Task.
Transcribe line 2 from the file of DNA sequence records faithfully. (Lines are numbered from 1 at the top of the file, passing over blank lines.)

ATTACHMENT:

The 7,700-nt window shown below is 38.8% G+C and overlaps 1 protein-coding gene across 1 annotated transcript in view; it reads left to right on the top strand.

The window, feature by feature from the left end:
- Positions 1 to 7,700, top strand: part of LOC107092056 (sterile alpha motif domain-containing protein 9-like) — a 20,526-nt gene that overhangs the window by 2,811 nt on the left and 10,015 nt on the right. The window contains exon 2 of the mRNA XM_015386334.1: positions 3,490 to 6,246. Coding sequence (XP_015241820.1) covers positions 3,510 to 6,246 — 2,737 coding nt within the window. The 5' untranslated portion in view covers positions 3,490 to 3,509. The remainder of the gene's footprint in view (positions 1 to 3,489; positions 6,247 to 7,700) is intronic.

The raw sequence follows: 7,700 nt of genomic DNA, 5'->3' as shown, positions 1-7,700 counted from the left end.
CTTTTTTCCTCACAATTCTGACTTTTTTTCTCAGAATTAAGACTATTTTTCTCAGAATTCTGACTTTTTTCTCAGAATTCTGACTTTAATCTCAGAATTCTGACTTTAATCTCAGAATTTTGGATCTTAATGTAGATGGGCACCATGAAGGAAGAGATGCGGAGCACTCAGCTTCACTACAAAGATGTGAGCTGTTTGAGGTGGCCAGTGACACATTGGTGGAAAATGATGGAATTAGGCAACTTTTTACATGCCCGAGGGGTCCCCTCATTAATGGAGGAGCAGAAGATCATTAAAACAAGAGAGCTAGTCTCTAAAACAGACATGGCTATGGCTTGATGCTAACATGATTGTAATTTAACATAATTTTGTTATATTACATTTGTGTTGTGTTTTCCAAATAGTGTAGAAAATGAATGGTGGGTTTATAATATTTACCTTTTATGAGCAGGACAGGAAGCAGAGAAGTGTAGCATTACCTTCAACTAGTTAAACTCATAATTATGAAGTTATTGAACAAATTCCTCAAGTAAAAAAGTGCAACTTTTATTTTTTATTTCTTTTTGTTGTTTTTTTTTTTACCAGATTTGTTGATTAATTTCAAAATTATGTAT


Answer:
The window, feature by feature from the left end: